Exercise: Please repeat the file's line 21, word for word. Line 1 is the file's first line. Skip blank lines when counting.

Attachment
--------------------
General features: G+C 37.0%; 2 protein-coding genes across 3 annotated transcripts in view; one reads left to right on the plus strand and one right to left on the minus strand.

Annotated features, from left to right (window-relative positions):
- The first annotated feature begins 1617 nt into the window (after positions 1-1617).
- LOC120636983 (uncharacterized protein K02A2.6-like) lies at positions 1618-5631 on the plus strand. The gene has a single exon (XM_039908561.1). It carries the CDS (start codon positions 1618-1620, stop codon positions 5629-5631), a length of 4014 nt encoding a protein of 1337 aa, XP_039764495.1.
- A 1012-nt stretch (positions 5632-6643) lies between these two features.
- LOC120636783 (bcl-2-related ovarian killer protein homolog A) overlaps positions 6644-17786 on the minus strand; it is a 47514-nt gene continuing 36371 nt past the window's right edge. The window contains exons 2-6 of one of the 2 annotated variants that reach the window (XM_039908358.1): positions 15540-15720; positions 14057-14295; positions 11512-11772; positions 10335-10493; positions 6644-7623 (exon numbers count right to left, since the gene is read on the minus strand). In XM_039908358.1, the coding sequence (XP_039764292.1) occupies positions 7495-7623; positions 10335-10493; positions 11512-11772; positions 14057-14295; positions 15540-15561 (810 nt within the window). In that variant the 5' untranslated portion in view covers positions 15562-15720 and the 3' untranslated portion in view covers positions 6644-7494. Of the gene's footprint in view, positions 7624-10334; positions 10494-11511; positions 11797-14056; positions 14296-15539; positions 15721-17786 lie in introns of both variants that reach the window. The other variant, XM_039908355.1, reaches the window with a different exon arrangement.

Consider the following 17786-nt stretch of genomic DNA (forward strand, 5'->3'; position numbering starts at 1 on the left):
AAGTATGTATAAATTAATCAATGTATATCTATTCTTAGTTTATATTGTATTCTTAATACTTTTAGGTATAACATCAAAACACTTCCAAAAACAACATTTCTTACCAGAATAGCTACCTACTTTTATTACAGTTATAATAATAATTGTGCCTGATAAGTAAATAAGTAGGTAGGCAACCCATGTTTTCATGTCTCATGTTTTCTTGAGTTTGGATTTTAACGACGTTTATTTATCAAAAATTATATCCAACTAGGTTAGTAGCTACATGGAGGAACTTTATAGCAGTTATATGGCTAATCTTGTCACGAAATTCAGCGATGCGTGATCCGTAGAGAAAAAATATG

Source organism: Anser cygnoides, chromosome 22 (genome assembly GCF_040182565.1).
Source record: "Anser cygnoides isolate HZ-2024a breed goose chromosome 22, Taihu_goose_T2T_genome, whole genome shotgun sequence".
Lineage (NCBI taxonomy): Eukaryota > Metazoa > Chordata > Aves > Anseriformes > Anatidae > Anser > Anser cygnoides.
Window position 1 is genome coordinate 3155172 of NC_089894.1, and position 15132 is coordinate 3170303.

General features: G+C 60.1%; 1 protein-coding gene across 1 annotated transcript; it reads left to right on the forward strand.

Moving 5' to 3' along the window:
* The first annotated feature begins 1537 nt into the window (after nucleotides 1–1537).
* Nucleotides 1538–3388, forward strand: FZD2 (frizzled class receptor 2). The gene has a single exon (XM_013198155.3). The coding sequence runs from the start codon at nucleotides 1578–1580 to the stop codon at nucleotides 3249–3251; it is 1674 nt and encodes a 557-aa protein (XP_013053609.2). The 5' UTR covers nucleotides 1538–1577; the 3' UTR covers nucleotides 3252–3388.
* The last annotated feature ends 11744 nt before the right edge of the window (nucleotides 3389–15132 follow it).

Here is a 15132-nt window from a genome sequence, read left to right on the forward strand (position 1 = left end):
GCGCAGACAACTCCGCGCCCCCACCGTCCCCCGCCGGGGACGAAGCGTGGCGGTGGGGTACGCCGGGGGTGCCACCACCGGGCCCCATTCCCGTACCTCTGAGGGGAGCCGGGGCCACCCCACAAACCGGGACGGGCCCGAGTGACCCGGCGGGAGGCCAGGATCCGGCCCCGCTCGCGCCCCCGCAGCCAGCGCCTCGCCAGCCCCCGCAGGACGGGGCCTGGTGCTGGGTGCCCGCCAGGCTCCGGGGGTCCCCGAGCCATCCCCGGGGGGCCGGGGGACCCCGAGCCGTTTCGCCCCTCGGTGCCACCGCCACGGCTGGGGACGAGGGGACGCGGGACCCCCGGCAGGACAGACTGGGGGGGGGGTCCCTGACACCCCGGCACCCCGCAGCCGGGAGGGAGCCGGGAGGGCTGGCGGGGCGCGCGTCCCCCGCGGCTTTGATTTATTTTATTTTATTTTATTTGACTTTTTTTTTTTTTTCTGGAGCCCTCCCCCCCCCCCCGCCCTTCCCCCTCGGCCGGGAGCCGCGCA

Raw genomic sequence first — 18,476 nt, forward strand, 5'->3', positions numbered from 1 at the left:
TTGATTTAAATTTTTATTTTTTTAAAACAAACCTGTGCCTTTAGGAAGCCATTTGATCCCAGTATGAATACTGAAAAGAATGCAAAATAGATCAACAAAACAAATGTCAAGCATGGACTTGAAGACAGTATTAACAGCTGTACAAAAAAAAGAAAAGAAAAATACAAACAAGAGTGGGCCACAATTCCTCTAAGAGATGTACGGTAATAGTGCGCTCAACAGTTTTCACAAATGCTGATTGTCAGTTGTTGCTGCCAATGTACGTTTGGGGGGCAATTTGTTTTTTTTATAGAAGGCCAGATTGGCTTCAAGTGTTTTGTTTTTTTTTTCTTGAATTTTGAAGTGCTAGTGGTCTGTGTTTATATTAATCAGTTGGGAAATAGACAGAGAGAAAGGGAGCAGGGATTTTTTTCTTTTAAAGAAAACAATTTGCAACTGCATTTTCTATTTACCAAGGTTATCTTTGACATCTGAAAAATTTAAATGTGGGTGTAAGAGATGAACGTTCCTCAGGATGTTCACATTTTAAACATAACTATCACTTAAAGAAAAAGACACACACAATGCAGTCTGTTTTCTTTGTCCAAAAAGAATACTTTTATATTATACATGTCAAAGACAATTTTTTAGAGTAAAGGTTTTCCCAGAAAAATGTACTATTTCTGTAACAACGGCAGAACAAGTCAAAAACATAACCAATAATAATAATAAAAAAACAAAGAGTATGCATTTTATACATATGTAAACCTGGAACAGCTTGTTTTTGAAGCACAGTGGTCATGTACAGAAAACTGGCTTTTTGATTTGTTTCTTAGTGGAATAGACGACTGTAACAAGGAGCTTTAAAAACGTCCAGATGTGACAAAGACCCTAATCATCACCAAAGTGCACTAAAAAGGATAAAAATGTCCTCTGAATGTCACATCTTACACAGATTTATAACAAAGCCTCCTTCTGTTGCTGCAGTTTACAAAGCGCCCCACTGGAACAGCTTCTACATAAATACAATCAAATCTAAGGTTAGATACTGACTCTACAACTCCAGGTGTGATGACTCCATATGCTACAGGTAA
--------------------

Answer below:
TTGATTTAAATTTTTATTTTTTTAAAACAAACCTGTGCCTTTAGGAAGCCATTTGATCCCAGTATGAATACTGAAAAGAATGCAAAATAGATCAACAAAACAAATGTCAAGCATGGACTTGAAGACAGTATTAACAGCTGTACAAAAAAAAGAAAAGAAAAATACAAACAAGAGTGGGCCACAATTCCTCTAAGAGATGTACGGTAATAGTGCGCTCAACAGTTTTCACAAATGCTGATTGTCAGTTGTTGCTGCCAATGTACGTTTGGGGGGCAATTTGTTTTTTTTATAGAAGGCCAGATTGGCTTCAAGTGTTTTGTTTTTTTTTTCTTGAATTTTGAAGTGCTAGTGGTCTGTGTTTATATTAATCAGTTGGGAAATAGACAGAGAGAAAGGGAGCAGGGATTTTTTTCTTTTAAAGAAAACAATTTGCAACTGCATTTTCTATTTACCAAGGTTATCTTTGACATCTGAAAAATTTAAATGTGGGTGTAAGAGATGAACGTTCCTCAGGATGTTCACATTTTAAACATAACTATCACTTAAAGAAAAAGACACACACAATGCAGTCTGTTTTCTTTGTCCAAAAAGAATACTTTTATATTATACATGTCAAAGACAATTTTTTAGAGTAAAGGTTTTCCCAGAAAAATGTACTATTTCTGTAACAACGGCAGAACAAGTCAAAAACATAACCAATAATAATAATAAAAAAACAAAGAGTATGCATTTTATACATATGTAAACCTGGAACAGCTTGTTTTTGAAGCACAGTGGTCATGTACAGAAAACTGGCTTTTTGATTTGTTTCTTAGTGGAATAGACGACTGTAACAAGGAGCTTTAAAAACGTCCAGATGTGACAAAGACCCTAATCATCACCAAAGTGCACTAAAAAGGATAAAAATGTCCTCTGAATGTCACATCTTACACAGATTTATAACAAAGCCTCCTTCTGTTGCTGCAGTTTACAAAGCGCCCCACTGGAACAGCTTCTACATAAATACAATCAAATCTAAGGTTAGATACTGACTCTACAACTCCAGGTGTGATGACTCCATATGCTACAGGTAA